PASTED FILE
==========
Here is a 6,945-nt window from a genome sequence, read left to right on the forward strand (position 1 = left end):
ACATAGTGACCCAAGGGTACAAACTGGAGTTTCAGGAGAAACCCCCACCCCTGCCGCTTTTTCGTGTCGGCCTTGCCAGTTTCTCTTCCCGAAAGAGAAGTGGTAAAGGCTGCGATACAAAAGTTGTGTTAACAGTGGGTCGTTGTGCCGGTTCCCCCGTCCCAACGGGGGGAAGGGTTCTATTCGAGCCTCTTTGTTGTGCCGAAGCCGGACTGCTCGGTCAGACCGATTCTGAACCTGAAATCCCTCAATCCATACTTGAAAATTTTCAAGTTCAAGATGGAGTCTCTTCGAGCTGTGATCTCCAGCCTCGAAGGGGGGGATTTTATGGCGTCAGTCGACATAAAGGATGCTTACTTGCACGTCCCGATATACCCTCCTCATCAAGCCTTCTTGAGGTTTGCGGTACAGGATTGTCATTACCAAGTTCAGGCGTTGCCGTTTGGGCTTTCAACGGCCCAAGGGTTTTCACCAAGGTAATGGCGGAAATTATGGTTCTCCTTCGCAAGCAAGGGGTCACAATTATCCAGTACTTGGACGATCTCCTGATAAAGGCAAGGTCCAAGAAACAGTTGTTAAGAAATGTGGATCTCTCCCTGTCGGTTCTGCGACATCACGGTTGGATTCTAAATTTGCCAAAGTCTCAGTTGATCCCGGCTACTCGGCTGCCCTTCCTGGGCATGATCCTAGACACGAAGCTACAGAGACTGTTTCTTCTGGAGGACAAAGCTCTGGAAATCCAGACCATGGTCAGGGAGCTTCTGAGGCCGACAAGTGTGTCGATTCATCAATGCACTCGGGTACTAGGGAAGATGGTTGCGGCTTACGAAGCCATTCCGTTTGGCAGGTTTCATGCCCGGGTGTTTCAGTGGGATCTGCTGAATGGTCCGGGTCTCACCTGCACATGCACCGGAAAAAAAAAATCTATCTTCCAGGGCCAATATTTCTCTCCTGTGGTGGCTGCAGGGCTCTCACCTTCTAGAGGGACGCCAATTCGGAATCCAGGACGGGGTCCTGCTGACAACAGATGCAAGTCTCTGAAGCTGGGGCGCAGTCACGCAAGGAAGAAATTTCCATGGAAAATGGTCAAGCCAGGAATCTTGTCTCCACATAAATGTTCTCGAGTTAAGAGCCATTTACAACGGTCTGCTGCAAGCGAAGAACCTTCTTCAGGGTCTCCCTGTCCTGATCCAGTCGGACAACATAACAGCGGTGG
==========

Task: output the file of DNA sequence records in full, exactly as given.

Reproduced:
Here is a 6,945-nt window from a genome sequence, read left to right on the forward strand (position 1 = left end):
ACATAGTGACCCAAGGGTACAAACTGGAGTTTCAGGAGAAACCCCCACCCCTGCCGCTTTTTCGTGTCGGCCTTGCCAGTTTCTCTTCCCGAAAGAGAAGTGGTAAAGGCTGCGATACAAAAGTTGTGTTAACAGTGGGTCGTTGTGCCGGTTCCCCCGTCCCAACGGGGGGAAGGGTTCTATTCGAGCCTCTTTGTTGTGCCGAAGCCGGACTGCTCGGTCAGACCGATTCTGAACCTGAAATCCCTCAATCCATACTTGAAAATTTTCAAGTTCAAGATGGAGTCTCTTCGAGCTGTGATCTCCAGCCTCGAAGGGGGGGATTTTATGGCGTCAGTCGACATAAAGGATGCTTACTTGCACGTCCCGATATACCCTCCTCATCAAGCCTTCTTGAGGTTTGCGGTACAGGATTGTCATTACCAAGTTCAGGCGTTGCCGTTTGGGCTTTCAACGGCCCAAGGGTTTTCACCAAGGTAATGGCGGAAATTATGGTTCTCCTTCGCAAGCAAGGGGTCACAATTATCCAGTACTTGGACGATCTCCTGATAAAGGCAAGGTCCAAGAAACAGTTGTTAAGAAATGTGGATCTCTCCCTGTCGGTTCTGCGACATCACGGTTGGATTCTAAATTTGCCAAAGTCTCAGTTGATCCCGGCTACTCGGCTGCCCTTCCTGGGCATGATCCTAGACACGAAGCTACAGAGACTGTTTCTTCTGGAGGACAAAGCTCTGGAAATCCAGACCATGGTCAGGGAGCTTCTGAGGCCGACAAGTGTGTCGATTCATCAATGCACTCGGGTACTAGGGAAGATGGTTGCGGCTTACGAAGCCATTCCGTTTGGCAGGTTTCATGCCCGGGTGTTTCAGTGGGATCTGCTGAATGGTCCGGGTCTCACCTGCACATGCACCGGAAAAAAAAAATCTATCTTCCAGGGCCAATATTTCTCTCCTGTGGTGGCTGCAGGGCTCTCACCTTCTAGAGGGACGCCAATTCGGAATCCAGGACGGGGTCCTGCTGACAACAGATGCAAGTCTCTGAAGCTGGGGCGCAGTCACGCAAGGAAGAAATTTCCATGGAAAATGGTCAAGCCAGGAATCTTGTCTCCACATAAATGTTCTCGAGTTAAGAGCCATTTACAACGGTCTGCTGCAAGCGAAGAACCTTCTTCAGGGTCTCCCTGTCCTGATCCAGTCGGACAACATAACAGCGGTGG